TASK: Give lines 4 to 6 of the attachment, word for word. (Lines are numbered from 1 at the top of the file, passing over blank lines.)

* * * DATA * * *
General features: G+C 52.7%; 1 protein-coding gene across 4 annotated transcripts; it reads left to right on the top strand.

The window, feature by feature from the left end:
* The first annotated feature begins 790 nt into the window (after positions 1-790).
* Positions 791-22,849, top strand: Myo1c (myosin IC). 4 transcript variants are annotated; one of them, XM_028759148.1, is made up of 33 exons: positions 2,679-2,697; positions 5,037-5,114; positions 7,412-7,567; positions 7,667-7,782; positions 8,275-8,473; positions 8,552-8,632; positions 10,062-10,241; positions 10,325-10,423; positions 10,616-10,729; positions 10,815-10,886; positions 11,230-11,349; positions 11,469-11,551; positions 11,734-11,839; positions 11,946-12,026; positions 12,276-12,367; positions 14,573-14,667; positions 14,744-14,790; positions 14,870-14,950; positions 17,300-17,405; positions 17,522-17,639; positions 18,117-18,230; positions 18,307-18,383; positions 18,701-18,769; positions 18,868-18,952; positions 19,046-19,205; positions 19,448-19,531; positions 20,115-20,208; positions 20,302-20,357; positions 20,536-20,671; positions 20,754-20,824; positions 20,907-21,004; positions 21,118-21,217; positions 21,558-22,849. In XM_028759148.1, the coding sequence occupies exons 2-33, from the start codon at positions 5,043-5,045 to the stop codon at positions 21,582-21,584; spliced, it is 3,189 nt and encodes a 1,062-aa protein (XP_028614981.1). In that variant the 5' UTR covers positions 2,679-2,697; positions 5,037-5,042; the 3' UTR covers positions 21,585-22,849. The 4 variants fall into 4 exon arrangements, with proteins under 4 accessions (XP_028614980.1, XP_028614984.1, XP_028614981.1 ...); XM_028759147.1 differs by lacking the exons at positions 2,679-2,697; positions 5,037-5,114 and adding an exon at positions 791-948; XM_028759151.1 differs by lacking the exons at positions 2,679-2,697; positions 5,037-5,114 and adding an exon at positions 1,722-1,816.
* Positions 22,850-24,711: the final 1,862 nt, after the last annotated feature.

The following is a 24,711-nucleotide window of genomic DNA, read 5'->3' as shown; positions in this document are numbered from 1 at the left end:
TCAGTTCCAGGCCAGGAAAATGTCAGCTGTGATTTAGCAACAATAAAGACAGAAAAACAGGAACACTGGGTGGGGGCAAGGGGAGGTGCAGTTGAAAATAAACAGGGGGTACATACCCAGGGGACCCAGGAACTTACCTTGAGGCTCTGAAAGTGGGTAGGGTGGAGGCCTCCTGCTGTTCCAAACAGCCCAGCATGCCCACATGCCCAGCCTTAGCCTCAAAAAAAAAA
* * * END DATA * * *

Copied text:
* Positions 791-22,849, top strand: Myo1c (myosin IC). 4 transcript variants are annotated; one of them, XM_028759148.1, is made up of 33 exons: positions 2,679-2,697; positions 5,037-5,114; positions 7,412-7,567; positions 7,667-7,782; positions 8,275-8,473; positions 8,552-8,632; positions 10,062-10,241; positions 10,325-10,423; positions 10,616-10,729; positions 10,815-10,886; positions 11,230-11,349; positions 11,469-11,551; positions 11,734-11,839; positions 11,946-12,026; positions 12,276-12,367; positions 14,573-14,667; positions 14,744-14,790; positions 14,870-14,950; positions 17,300-17,405; positions 17,522-17,639; positions 18,117-18,230; positions 18,307-18,383; positions 18,701-18,769; positions 18,868-18,952; positions 19,046-19,205; positions 19,448-19,531; positions 20,115-20,208; positions 20,302-20,357; positions 20,536-20,671; positions 20,754-20,824; positions 20,907-21,004; positions 21,118-21,217; positions 21,558-22,849. In XM_028759148.1, the coding sequence occupies exons 2-33, from the start codon at positions 5,043-5,045 to the stop codon at positions 21,582-21,584; spliced, it is 3,189 nt and encodes a 1,062-aa protein (XP_028614981.1). In that variant the 5' UTR covers positions 2,679-2,697; positions 5,037-5,042; the 3' UTR covers positions 21,585-22,849. The 4 variants fall into 4 exon arrangements, with proteins under 4 accessions (XP_028614980.1, XP_028614984.1, XP_028614981.1 ...); XM_028759147.1 differs by lacking the exons at positions 2,679-2,697; positions 5,037-5,114 and adding an exon at positions 791-948; XM_028759151.1 differs by lacking the exons at positions 2,679-2,697; positions 5,037-5,114 and adding an exon at positions 1,722-1,816.
* Positions 22,850-24,711: the final 1,862 nt, after the last annotated feature.

The following is a 24,711-nucleotide window of genomic DNA, read 5'->3' as shown; positions in this document are numbered from 1 at the left end: